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    ABSTRACT: Background. Use of antiretroviral drugs (ARVs) during pregnancy has been associated with higher risk of preterm birth.Methods. The PHACS Surveillance Monitoring of ART Toxicities study is a US-based cohort of HIV-exposed uninfected children. We evaluated maternal ARV use during pregnancy and risk of total and spontaneous (occurring after preterm labor or membrane rupture without other complications) preterm birth (<37 weeks gestation), and small for gestational age (< 10(th) percentile) (SGA). Multivariable logistic regression models were used to evaluate association of ARVs and timing of exposure while adjusting for maternal characteristics.Results. Among 1869 singleton births, 18.6% were preterm, 10.2% were spontaneous preterm, and 7.3% were SGA. 89% used 3-drug combination ARV regimens during pregnancy. In adjusted models, both preterm and spontaneous preterm birth were increased with 1(st) trimester use of protease inhibitors (adjusted odds ratios [aOR's]=1.55 and 1.59 respectively) but not with non-nucleoside reverse transcriptase inhibitor or triple nucleoside regimens. Combination ARV exposure starting later in pregnancy was not associated with increased risk. No associations were observed between SGA and exposure to combination ARV regimens.Conclusions. Protease inhibitor use early in pregnancy may be associated with increased risk for prematurity.
    The Journal of Infectious Diseases 11/2012; · 5.85 Impact Factor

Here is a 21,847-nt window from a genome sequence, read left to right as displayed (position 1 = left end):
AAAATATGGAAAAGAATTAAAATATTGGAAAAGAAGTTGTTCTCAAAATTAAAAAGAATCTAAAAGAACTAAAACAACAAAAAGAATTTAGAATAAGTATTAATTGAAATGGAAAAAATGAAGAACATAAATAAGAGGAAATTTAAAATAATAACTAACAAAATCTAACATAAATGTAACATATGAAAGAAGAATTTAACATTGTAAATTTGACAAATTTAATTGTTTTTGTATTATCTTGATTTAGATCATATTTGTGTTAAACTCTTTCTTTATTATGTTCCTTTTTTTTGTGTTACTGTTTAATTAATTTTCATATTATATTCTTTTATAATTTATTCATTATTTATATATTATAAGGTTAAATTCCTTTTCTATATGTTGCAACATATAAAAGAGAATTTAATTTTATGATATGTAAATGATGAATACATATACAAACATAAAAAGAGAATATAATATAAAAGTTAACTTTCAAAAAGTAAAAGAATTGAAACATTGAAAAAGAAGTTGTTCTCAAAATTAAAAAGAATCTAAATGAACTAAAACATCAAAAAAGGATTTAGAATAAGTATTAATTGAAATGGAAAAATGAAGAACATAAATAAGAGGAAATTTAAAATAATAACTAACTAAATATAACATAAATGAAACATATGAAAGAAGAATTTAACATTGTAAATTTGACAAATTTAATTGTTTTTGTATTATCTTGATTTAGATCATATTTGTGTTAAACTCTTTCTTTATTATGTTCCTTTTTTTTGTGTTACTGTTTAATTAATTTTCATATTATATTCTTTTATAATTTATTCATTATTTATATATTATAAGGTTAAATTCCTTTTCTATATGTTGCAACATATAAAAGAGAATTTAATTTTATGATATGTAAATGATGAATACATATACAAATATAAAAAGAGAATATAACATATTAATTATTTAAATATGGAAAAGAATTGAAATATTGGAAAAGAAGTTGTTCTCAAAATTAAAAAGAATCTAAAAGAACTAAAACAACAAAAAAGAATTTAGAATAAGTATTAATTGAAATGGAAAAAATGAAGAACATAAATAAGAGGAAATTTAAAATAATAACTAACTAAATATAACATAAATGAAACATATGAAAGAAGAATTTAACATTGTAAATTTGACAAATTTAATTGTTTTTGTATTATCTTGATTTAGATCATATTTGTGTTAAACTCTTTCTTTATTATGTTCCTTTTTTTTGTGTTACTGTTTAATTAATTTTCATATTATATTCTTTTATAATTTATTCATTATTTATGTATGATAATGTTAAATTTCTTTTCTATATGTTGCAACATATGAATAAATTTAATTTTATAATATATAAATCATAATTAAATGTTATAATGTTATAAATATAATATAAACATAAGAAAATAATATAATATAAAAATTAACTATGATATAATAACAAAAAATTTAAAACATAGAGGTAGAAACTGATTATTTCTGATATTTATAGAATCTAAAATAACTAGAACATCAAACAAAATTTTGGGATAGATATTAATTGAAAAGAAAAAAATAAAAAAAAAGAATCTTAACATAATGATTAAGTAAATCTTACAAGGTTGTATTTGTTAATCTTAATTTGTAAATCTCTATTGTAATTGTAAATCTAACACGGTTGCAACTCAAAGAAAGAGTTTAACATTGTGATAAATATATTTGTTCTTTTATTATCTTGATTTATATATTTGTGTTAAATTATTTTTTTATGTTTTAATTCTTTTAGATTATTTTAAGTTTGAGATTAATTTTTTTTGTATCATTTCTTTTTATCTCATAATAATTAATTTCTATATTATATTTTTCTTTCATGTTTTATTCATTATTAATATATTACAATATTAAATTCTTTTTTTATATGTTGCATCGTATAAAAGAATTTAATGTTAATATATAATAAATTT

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    ABSTRACT: OBJECTIVE: To assess whether there was a difference in HIV seroprevalence between eligible women who declined and those who agreed to participate in a study of voluntary counseling and testing among women entering labor with unknown HIV status in South Africa. METHODS: Anonymous cord blood specimens were collected-as dried blood spots-from all women approached for participation in a cluster-randomized trial. No patient identifiers were included on the cord blood specimens. The dried blood spots were analyzed for HIV antibody via enzyme immunoassay and western blotting. RESULTS: Of 7238 women screened for study participation, 1041 (14.4%) had undocumented HIV status; of these women, 542 were eligible for inclusion and 343 enrolled. Based on 513 evaluable samples, the overall seroprevalence was 13.3% (95% confidence interval [CI], 10.4-16.5), which was similar to the 13.1% (95% CI, 9.7-17.2) seroprevalence among the 343 enrolled women. CONCLUSION: Seroprevalence among eligible women was similar to that among enrolled women, which indicates that study participation did not select for a group with an HIV seroprevalence substantially different from that among women who declined to enroll.